Richard Rogers Partnership may withdraw from international architectural competitions because it claims that juries are biased towards local practices. The shock move comes after its failure to win two high-profile schemes in France and Italy in the past year. A senior insider said the practice had to ask itself whether the cost could be justified if judges chose schemes by local architects.The practice lost out to Italian architect Massimiliano Fuksas in a two-stage competition for an international conference centre in Rome and was beaten by French architect Luc Delemazure in a competition to design a government building in Lille.
Lord Rogers wrote an angry letter to the French newspaper Le Figaro this month after losing the Lille competition. He accused the judges of political bias, saying: “I was greatly saddened to find myself involved in a competition compromised by political bias and local government intervention. This is no way to encourage international competition in projected French enterprises and is diametrically opposed to my experience hitherto. “Alas, this episode forces me to think twice before entering French competitions in the future.”
The senior insider added: “The Rome scheme in particular required a lot of work because it was a two-stage competition. We are seriously considering our position in terms of international competitions because juries are constantly biased towards the local architect. We are wondering if they are worth all the effort.”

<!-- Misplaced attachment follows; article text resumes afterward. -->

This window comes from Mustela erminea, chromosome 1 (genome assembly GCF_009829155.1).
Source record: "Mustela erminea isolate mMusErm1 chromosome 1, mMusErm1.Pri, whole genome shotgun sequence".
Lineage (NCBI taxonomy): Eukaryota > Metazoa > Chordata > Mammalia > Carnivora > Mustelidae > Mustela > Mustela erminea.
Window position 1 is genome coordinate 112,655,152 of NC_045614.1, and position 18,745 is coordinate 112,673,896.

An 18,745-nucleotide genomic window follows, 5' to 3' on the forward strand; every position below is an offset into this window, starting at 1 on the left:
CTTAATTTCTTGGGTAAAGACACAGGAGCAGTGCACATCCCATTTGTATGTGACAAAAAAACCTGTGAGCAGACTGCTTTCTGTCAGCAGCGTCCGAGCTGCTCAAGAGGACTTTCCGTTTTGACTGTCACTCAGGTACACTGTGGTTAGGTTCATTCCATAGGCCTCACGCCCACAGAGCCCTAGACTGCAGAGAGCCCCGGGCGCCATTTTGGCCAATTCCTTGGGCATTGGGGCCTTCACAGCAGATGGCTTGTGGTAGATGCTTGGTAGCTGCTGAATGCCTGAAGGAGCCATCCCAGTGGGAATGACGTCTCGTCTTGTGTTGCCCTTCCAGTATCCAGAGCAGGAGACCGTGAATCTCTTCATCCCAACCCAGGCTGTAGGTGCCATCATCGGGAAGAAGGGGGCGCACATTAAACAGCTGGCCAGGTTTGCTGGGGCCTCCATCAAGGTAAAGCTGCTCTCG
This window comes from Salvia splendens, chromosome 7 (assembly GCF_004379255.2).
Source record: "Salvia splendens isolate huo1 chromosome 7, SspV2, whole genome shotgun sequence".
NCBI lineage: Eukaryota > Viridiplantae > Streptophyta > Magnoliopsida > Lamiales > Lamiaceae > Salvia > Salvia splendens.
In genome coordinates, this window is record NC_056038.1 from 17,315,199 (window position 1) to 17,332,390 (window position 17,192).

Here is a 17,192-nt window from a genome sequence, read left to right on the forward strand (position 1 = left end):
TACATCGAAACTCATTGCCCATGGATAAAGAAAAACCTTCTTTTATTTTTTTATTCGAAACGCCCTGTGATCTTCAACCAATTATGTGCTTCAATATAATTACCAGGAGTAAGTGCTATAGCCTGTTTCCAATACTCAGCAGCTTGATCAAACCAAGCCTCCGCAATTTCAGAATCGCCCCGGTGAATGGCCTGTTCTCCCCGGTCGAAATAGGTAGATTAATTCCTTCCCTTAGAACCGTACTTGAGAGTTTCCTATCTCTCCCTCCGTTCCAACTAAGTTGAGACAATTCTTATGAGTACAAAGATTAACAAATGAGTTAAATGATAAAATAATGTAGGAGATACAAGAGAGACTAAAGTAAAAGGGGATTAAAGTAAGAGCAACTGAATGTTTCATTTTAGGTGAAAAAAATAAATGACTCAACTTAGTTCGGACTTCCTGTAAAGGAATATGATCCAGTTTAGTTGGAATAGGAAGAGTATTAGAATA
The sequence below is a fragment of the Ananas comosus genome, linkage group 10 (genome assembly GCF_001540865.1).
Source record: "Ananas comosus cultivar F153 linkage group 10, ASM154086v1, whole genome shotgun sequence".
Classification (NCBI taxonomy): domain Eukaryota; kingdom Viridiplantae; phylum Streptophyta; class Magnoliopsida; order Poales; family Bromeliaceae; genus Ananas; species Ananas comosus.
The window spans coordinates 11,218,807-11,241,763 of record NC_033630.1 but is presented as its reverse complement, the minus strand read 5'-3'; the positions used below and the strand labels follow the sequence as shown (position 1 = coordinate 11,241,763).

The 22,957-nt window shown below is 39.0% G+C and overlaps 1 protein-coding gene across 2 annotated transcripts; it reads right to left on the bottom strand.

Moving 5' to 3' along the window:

A spokesperson for the practice said: “One should hesitate before generalising, but we have come across it on occasion.” The head of a practice that works with Rogers on schemes and also competes internationally said: “There could be a bias, but I think it may be just having a bad run. After all, it won in Wales and it isn’t a Welsh practice.” He added: “It did put a lot of effort into the Lille scheme and understandably feels sad. But at the same time, it is natural for people to go with people they know.”